As usual, Microsoft cannot do simple, clean, uncomplicated (the toybox tile interface is a poor attempt at creating that illusion though).

    And as someone else put it yesterday:

    “I have just written my new shiny PC application. I have to test the application on Windows XP, Vista and Windows 7. My testing is further doubled due to availability of either 32bit or 64bit processors. Soon I will add to my test list all combinations of Windows 8 Metro or classic; x86,x64 or Arm; touch or non-touch.’

    And developers are expected to buy into this?

    Microsoft’s rating as a brand for the people has been falling, I’d put it at about 5.7 out of 10 today. But after Windows 8 it is sure to become a 4.5, and set to fall further.

  2. Colstan says:

    A lot of veteran Mac users have complained that Lion has incorporated too much of the iOS into Mac OS X. Just imagine the reaction of Windows users when they realize that the operating system that they have become comfortable with now has a split personality. I wonder if Windows 8 will come with a kitchen sink, as well?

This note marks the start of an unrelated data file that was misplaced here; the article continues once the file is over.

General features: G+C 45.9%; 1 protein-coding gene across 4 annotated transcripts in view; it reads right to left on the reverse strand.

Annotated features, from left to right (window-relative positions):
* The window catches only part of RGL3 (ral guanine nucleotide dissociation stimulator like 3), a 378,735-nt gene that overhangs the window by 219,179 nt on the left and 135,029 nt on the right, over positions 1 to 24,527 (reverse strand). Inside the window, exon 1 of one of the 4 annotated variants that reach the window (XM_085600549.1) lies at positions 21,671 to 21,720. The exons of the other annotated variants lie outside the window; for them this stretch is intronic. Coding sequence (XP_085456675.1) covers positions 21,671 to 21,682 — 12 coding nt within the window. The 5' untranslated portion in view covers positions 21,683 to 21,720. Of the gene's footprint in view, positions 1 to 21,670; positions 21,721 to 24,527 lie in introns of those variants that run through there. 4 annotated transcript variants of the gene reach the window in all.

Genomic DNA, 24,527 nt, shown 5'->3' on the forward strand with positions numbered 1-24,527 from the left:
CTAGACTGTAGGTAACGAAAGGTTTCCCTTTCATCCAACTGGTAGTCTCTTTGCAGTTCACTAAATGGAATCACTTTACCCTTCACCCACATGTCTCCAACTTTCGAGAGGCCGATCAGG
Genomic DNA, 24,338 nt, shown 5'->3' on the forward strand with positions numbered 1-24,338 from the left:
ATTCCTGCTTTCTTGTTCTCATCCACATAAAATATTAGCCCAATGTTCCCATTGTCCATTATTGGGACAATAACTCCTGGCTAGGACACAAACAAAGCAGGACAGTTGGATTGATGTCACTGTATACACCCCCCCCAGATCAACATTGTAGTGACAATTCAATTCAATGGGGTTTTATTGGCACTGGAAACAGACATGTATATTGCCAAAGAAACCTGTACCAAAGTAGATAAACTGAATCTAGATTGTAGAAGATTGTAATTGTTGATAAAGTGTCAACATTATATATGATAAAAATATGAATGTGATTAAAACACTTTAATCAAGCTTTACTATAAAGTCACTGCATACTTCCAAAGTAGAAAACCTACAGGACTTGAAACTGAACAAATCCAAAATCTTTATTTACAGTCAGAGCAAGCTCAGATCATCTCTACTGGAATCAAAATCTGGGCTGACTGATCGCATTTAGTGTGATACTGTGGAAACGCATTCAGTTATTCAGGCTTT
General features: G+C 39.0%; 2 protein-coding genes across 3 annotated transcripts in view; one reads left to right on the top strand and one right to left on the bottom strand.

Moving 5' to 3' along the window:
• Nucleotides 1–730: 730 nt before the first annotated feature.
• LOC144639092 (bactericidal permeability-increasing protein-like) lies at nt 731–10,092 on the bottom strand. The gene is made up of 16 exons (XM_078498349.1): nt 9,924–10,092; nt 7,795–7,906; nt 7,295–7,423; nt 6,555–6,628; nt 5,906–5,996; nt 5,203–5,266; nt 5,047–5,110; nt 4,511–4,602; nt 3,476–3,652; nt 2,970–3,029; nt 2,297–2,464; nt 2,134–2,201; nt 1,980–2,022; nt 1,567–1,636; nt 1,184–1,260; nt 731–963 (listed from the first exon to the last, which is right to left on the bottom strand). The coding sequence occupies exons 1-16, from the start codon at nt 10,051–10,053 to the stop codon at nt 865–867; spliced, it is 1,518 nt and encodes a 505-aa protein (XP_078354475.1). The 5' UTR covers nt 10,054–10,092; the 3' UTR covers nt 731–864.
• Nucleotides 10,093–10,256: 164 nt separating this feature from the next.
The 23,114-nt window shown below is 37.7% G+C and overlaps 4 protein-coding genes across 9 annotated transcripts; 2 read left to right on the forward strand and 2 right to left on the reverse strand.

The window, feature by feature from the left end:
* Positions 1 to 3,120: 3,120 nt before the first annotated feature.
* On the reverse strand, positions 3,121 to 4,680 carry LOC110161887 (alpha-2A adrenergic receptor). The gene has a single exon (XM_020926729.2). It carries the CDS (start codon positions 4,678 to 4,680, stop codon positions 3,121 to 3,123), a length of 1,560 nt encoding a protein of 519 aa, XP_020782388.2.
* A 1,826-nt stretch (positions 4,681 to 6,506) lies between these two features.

While we “must reserve judgment” about Windows 8, I think it shows how Apple’s operating system strategy has worked. Some folks seem to think, for whatever reason, that the iOS and Mac OS X should be integrated. I think Apple recognizes that these are two distinctly different markets, with their own input methods and hardware requirements. If Microsoft’s “one size fits all” approach is a flop, then a lot of the talk about the inevitable iOS-Mac OS X integration will look less credible.

    It’s odd looking at some of the comments made by Apple users. Some think that they’ve gone way too far in integrating iOS features into Lion, while others think that the iOS and Mac OS X should be completely integrated. I think that Apple’s sales figures show that they are currently pursuing the correct balance.